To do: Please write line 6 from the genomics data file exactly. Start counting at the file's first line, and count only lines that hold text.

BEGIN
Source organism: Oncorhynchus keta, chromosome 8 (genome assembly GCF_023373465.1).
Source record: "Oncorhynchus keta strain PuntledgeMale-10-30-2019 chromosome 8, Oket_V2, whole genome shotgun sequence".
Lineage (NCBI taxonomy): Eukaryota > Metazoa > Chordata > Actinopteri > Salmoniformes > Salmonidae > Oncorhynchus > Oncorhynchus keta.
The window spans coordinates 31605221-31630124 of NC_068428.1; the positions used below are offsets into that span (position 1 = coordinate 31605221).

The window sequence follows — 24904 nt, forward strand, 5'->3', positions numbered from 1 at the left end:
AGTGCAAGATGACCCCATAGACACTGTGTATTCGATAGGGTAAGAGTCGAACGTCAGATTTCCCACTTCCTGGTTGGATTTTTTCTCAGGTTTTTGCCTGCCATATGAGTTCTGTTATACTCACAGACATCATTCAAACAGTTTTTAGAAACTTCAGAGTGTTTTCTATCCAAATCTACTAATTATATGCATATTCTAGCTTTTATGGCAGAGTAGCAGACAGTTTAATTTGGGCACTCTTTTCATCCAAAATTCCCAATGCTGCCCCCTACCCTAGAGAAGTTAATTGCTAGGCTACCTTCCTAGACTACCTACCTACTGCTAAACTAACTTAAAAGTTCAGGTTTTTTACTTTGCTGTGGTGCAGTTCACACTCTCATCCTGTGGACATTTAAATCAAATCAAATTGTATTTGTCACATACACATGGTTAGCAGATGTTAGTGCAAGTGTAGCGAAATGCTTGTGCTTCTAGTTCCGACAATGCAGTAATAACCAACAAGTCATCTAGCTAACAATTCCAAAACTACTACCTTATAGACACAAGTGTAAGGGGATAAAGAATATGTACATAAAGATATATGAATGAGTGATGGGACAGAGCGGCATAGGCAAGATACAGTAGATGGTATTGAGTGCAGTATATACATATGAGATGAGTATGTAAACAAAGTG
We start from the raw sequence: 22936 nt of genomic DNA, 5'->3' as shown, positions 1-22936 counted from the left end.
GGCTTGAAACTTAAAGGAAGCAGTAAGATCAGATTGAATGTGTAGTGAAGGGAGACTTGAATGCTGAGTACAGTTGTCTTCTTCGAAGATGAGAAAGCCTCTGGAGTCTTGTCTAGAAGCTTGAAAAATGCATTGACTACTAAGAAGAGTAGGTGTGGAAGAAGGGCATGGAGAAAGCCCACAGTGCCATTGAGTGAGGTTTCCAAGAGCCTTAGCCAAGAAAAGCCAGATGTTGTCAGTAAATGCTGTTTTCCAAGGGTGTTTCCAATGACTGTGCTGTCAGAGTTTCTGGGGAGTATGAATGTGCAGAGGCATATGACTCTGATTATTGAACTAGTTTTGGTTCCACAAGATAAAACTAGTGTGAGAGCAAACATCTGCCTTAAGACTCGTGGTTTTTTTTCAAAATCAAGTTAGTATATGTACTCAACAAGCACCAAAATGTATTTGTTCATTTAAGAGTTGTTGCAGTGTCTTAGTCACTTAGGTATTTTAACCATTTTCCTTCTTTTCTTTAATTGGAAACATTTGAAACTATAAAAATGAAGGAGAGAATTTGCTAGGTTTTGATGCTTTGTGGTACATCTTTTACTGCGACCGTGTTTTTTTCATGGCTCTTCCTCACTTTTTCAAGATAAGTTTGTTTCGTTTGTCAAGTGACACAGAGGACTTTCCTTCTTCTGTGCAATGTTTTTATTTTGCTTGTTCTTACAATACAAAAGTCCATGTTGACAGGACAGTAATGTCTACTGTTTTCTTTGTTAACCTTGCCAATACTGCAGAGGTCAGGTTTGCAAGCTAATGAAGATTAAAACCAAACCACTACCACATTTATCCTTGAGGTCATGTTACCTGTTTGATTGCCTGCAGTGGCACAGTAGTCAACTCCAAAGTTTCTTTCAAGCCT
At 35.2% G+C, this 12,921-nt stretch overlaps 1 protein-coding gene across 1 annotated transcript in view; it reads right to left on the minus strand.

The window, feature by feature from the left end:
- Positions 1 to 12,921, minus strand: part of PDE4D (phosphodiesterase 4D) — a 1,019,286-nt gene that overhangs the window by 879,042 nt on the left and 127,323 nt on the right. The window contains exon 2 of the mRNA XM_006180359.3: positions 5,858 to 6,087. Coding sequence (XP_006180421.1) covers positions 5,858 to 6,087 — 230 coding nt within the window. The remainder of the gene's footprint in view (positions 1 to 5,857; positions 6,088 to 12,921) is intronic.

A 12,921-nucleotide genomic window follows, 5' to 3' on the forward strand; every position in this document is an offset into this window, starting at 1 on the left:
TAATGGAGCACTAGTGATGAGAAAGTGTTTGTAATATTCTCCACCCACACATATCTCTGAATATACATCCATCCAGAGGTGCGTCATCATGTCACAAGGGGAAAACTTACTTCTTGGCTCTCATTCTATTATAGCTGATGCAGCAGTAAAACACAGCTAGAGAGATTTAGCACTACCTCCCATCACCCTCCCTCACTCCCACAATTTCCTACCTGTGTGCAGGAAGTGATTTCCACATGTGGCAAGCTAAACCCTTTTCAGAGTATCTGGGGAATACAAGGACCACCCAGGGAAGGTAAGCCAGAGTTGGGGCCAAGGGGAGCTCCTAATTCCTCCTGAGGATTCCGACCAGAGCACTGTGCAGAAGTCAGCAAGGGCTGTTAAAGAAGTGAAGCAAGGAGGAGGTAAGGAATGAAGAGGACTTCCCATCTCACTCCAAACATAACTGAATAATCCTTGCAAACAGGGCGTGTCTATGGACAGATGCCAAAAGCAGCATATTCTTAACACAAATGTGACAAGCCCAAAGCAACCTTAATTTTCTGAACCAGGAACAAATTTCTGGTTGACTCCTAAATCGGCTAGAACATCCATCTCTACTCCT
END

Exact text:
AGTGCAAGATGACCCCATAGACACTGTGTATTCGATAGGGTAAGAGTCGAACGTCAGATTTCCCACTTCCTGGTTGGATTTTTTCTCAGGTTTTTGCCTGCCATATGAGTTCTGTTATACTCACAGACATCATTCAAACAGTTTTTAGAAACTTCAGAGTGTTTTCTATCCAAATCTACTAATTATATGCATATTCTAGCTTTTATGGCAGAGTAGCAGACAGTTTAATTTGGGCACTCTTTTCATCCAAAATTCCCAATGCTGCCCCCTACCCTAGAGAAGTTAATTGCTAGGCTACCTTCCTAGACTACCTACCTACTGCTAAACTAACTTAAAAGTTCAGGTTTTTTACTTTGCTGTGGTGCAGTTCACACTCTCATCCTGTGGACATTTAAATCAAATCAAATTGTATTTGTCACATACACATGGTTAGCAGATGTTAGTGCAAGTGTAGCGAAATGCTTGTGCTTCTAGTTCCGACAATGCAGTAATAACCAACAAGTCATCTAGCTAACAATTCCAAAACTACTACCTTATAGACACAAGTGTAAGGGGATAAAGAATATGTACATAAAGATATATGAATGAGTGATGGGACAGAGCGGCATAGGCAAGATACAGTAGATGGTATTGAGTGCAGTATATACATATGAGATGAGTATGTAAACAAAGTG